Writer of Weird Fiction and Masher of Notes for the Broken-Hearted

Month: December 2014

Mark Twain’s Rules For Writing

Mark Twain’s rules for writing seem straightforward and still relevant. Do you agree? Comment below.

1. A tale shall accomplish something and arrive somewhere.

2. The episodes of a tale shall be necessary parts of the tale, and shall help develop it.

3. The personages in a tale shall be alive, except in the case of corpses, and that always the reader shall be able to tell the corpses from the others.

4. The personages in a tale, both dead and alive, shall exhibit a sufficient excuse for being there.

5. When the personages of a tale deal in conversation, the talk shall sound like human talk, and be talk such as human beings would be likely to talk in the given circumstances, and have a discoverable meaning, also a discoverable purpose, and a show of relevancy, and remain in the neighborhood of the subject in hand, and be interesting to the reader, and help out the tale, and stop when the people cannot think of anything more to say.

6. When the author describes the character of a personage in his tale, the conduct and conversation of that personage shall justify said description.

7. When a personage talks like an illustrated, gilt-edged, tree-calf, hand-tooled, seven-dollar Friendship’s Offering in the beginning of a paragraph, he shall not talk like a minstrel at the end of it.

8. Crass stupidities shall not be played upon the reader by either the author or the people in the tale.

9. The personages of a tale shall confine themselves to possibilities and let miracles alone; or, if they venture a miracle, the author must so plausably set it forth as to make it look possible and reasonable.

10. The author shall make the reader feel a deep interest in the personages of his tale and their fate; and that he shall make the reader love the good people in the tale and hate the bad ones.

11. The characters in tale be so clearly defined that the reader can tell beforehand what each will do in a given emergency.

An Author Should:

12. Say what he is proposing to say, not merely come near it.
13. Use the right word, not its second cousin.
14. Eschew surplusage.
15. Not omit necessary details.
16. Avoid slovenliness of form.
17. Use good grammar.
18. Employ a simple, straightforward style.


Find out more about Mark Twain here.

To check out short stories by AJ, click here.


Merry Christmas


Tanner’s Department Store Christmas Giveaway


Available to everyone over 18 until the 15th Dec.  The wild story of Tanner’s Department Store and the Christmas that changed a town forever.  Click on the picture or HERE to get yours now before they’re all gone!  Merry Christmas.Facebooktwitterredditpinterest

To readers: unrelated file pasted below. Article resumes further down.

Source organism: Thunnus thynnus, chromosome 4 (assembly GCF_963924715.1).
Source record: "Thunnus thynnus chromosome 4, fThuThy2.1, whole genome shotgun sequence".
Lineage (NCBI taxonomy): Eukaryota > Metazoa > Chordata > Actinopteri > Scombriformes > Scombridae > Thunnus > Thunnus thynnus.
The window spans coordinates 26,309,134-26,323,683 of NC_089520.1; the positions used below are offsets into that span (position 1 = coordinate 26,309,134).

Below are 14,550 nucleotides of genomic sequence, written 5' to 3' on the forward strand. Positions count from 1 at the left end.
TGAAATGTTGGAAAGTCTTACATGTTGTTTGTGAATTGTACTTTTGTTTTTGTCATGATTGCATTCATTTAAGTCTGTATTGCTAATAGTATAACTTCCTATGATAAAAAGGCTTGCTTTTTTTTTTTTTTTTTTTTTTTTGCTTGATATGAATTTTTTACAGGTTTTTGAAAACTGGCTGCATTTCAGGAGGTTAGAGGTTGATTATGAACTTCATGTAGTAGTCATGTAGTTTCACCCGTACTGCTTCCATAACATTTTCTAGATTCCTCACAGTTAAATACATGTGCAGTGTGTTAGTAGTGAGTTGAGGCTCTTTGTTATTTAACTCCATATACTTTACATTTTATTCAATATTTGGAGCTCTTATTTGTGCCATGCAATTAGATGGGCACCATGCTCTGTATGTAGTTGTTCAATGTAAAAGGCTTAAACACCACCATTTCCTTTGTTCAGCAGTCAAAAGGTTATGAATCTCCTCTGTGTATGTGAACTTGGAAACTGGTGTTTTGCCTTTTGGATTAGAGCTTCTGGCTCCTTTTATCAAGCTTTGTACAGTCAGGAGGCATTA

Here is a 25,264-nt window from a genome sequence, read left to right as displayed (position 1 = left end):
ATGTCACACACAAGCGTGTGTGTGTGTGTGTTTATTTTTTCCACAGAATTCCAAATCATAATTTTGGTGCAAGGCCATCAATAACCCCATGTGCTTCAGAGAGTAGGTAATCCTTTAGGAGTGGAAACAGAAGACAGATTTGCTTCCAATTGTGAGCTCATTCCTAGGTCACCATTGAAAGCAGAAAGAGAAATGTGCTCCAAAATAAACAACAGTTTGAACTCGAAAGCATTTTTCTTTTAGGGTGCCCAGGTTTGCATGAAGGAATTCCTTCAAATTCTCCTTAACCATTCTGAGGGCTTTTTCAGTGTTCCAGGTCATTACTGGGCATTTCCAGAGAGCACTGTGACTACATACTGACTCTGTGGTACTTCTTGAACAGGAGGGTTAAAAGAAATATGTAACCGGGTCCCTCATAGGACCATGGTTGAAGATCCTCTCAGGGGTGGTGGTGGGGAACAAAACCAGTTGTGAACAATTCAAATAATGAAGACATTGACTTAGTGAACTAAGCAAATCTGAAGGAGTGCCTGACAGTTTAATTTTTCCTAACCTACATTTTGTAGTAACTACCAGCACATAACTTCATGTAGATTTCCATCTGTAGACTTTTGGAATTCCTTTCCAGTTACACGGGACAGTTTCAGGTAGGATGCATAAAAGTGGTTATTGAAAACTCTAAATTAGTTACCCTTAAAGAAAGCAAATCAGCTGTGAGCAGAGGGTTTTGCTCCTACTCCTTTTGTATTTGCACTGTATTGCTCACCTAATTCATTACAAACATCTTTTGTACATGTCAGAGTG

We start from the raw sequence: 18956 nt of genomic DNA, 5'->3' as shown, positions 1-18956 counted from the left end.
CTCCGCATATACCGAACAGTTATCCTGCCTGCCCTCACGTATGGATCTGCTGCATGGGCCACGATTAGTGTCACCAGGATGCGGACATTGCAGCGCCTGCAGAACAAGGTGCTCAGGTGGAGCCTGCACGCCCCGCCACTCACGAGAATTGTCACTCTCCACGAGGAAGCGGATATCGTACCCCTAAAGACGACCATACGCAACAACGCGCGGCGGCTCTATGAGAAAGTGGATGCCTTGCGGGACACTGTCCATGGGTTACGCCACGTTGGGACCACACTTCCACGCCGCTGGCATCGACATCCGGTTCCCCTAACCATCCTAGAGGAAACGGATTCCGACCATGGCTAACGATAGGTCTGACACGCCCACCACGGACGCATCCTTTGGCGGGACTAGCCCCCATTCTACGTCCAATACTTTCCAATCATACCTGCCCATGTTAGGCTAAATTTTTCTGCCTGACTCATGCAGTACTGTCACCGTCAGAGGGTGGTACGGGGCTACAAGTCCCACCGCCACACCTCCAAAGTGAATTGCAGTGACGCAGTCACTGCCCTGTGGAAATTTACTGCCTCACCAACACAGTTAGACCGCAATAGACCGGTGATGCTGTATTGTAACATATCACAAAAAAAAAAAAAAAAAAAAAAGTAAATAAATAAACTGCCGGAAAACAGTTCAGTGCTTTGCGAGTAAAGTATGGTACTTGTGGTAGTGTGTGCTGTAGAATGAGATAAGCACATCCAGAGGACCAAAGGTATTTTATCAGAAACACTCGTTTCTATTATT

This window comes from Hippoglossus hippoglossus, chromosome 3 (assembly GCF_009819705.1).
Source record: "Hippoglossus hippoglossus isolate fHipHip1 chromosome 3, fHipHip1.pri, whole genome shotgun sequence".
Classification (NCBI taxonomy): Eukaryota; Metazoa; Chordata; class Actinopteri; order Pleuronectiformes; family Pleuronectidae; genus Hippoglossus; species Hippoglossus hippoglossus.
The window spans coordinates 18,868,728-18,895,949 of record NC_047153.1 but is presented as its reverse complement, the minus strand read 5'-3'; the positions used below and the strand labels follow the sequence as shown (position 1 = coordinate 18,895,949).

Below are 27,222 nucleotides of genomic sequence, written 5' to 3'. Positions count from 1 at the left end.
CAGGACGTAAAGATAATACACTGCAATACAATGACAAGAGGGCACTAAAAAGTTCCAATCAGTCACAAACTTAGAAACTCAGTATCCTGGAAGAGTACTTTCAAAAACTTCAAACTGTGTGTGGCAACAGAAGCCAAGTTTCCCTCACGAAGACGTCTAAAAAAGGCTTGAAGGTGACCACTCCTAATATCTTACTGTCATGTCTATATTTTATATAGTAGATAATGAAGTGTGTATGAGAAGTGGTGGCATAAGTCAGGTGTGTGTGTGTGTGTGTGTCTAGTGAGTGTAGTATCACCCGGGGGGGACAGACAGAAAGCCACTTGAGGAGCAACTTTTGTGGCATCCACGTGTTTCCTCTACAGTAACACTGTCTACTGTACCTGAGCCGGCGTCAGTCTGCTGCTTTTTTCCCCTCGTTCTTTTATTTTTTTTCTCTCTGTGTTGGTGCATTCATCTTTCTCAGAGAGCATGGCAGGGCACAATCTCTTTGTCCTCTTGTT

The Horseman’s Dream Map

A rough map of the British Isles as they will be in the future, having been decimated by rising sea levels.  It’s based on elevation, but also evacuation points for major cities in the event of such a disaster.  Edinburgh and Glasgow sadly did not survive, but two old Navy warships are anchored where they used to be, and they are named after the now-Atlantean cities.  They also guard the Caledonian Straits and prevent citizens escaping from the mainland to the dangerous climes and harsh wildernesses of The Highlands, where they cannot be controlled or surveilled.  Sheffield is now the British capital, and Leeds is a major port.  The most climatically dangerous areas are marked in red, and are generally abandoned.  Dartmoor and Exmoor are exceptions to that rule as these islands house institutions.  In the case of Dartmoor, the prison – and indeed the whole island – is designated for the criminally-insane: those deemed too dangerous or too expensive to rehabilitate roam here.  Exmoor is home to the largest prison complex in Europe.  The structure is built to withstand the drastic changes in climate, whereas many of Dartmoor’s original buildings have been damaged and left to rot, like the inmates.


Having lived near the sea all my life, it has permeated every nook and cranny of my consciousness like saltwater and sand.   My childhood playground was a marsh next to an estuary, and is still my playground now.  It’s something that will never leave me.  It might seem odd to mark the time spent away from the sea, but I feel as if I’ve been locked in a box when I spend too long inland.  There are possibilities when you’re next to the sea, even a large river: it’s a gateway to the world, if you have enough imagination.  The professor’s boat is actually based on a friend’s, moored in North Wales.  I visited him recently, and over a bottle of rum and a hurricane lantern, he imparted that he was leaving for Iceland to clear his head.  I clanged some dreadful quip about Peter Andre and/or Kerry Katona, but he was completely serious, and asked if I wanted to crew.  I asked how long we’d be out there and he replied, ‘a couple of months, probably’.  I turned him down, but the combination of rum and imagination seems to have cemented the idea in my head like a mooring bollard.

I suppose we all have our reasons for going to Iceland.


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